Opinion Reviews

Mangrove and the making of home

Centring on the 1960s-80s ordeal of the Mangrove 9, Steve McQueen’s Mangrove has been met with rave reviews pretty much exclusively across the board. Many younger Black people won’t have known much of Notting Hill’s significance beyond its carnival, (as well as its ridiculously over-priced housing), and McQueen’s offering is a powerful reminder of this overlooked era in our history.

For a film centred on historical events, though, it didn’t really feel like history. Instead, it felt all too familiar to have been taken from decades before.

‘Powell for PM’, a sign on a wall in the opening moments of the film reads, referring to the openly racist and extremely influential MP Enoch Powell.

While the current British Prime Minister hasn’t quite reached the popularity levels of Enoch, he certainly does love the odd racist remark. He even offered his editorial stamp of approval to a writer buddy of his who lamented the downfall of Powell, longing for the good old days of his prime.

Young Black men are still being told they ‘fit the description’ to this day, as was the case in Mangrove.

If that wasn’t enough, Parliament’s Joint Committee on Human Rights just sneak-released a report that confirms what we all have long known – the vast majority of Black people don’t trust the system for equal treatment. Just as the characters in Mangrove laughed when asked to put faith in the British justice system. In the words of Frank Crichlow “The system crooked as a damn ram’s horn”.

The list of similarities goes on.

All this has culminated in one damning reality – the wins we may have seen over the last few decades – and the fruits of the battles valiantly fought and won by our elders –  haven’t yet convinced subsequent generations of Black people in Britain that England is our home home.

Perhaps they were never supposed to.   

The last conversation of significant length in the film, between Frank Crichlow (played by Shaun Parkes) and his good friend Dalston ‘Dol’ Isaacs (Gary Beadle) as the pair stand outside the Mangrove, brings this message home loud and clear.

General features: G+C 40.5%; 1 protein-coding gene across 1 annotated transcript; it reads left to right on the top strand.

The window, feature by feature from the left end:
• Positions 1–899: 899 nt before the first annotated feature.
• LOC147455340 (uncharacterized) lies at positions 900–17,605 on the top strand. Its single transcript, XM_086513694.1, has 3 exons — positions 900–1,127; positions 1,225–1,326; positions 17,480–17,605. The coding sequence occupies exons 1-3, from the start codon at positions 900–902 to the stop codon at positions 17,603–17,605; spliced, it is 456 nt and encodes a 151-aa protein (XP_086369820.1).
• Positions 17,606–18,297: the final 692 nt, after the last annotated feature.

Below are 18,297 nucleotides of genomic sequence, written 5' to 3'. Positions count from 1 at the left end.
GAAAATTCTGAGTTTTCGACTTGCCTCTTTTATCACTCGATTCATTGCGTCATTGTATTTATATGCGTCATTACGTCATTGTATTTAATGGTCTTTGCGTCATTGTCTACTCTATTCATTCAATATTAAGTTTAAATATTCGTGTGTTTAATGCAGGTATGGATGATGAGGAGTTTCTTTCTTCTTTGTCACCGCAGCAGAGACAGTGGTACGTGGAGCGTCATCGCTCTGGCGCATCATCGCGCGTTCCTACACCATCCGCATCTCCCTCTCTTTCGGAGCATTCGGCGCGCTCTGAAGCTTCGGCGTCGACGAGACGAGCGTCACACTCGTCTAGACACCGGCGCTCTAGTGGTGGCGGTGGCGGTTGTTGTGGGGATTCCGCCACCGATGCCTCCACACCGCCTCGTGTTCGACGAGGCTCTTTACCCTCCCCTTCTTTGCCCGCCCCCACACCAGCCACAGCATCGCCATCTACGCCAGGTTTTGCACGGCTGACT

Frank: We have three jury inside of there and they celebrating – with us!

Dalston: You told me.

Frank: I never see the like!

Dalston: We might have won the battle Frank, but we’ll see about the war.

(pauses) I can’t suffer another winter here, boss. I going back home.

Frank: This we home, dol. The mangrove

Darkly lit, smoking, hair greyed – the men are the image of exhaustion. A certain Toni Morrison quote comes to mind.

Instead of staying to battle it out or explain further Dol gives Crichlow a gentle tap of the shoulder and returns inside to join the celebration. Frank is left to process his words until another acquaintance hails him from across the road.

Whether or not this conversation actually took place is neither here nor there, but what its inclusion in the film – and its placement at the very end – represents is just how central this concept of home and where we do and don’t find it is to the Black experience in Britain. Even today.

Crichlow’s simple statement ‘This we home’ and the addition that not Britain, not Notting Hill – but the Mangrove itself was their home away from home is relatable decades later.

From WhatsApp group chats to Afro-Caribbean and *cough* BAME associations and carnivals to community centres. From the London-centric Black folk who reject the rest of the UK and joke of London independence to those who rep ends and postcodes unrepentantly. We’ve annexed little parts of England off to make home, an admission of the reality that we don’t fully identify with the country as a whole.

We’re still creating our own institutions and fortifying those that have stood the test of time. Still in some cases reliant on external funding to support our safe spaces. Still fighting the mistreatment of, and threats against our community services.    

Our habits of creating home here haven’t changed much at all since Mangrove closed its doors in 1992.

What happens when key leaders pass on, safe spaces close down and in the cases of several of our community groups and non-profits the funding pot runs dry?

Maybe then, one of the lessons both Mangrove and our elders have left us with is that – at least in the UK – ‘the more things change, the more things stay the same’.

For as long as Black people are in the UK, institutions and bodies will continue to crop up to fill this home-sized gap. And the racism? We’ll have to suffer many more cold British winters til we can truly see anything close to its defeat.

In the words of Dalston Isaac, “We may have won the battle but we’ll see about the war”. Now it’s just a question of whether today’s Black communities would rather stay and fight, or accomplish the age-old dream that every Caribbean parent or grandparent seems to have had of moving back ‘home’ by retirement.

2 comments

  1. Runako,

    ‘Whether or not this conversation actually took place is neither here nor there, but what its inclusion in the film – and its placement at the very end – represents is just how central this concept of home and where we do and don’t find it is to the Black experience in Britain. Even today.’

    Totally agree home is central. I was having this discussion with my ‘rents yesterday. Being British ain’t all that. It’s a false sense of security at times yet where else do we find security… unless we’re consciously connected globally!?

  2. I found the film very gripping. What some of our younger colleagues may not appreciate is just how long the Mangrove affair went on. Of necessity the film had to compress the time, but the events went on over threeyears, not days or weeks.
    I wonder what eventually became of PC Pulley?

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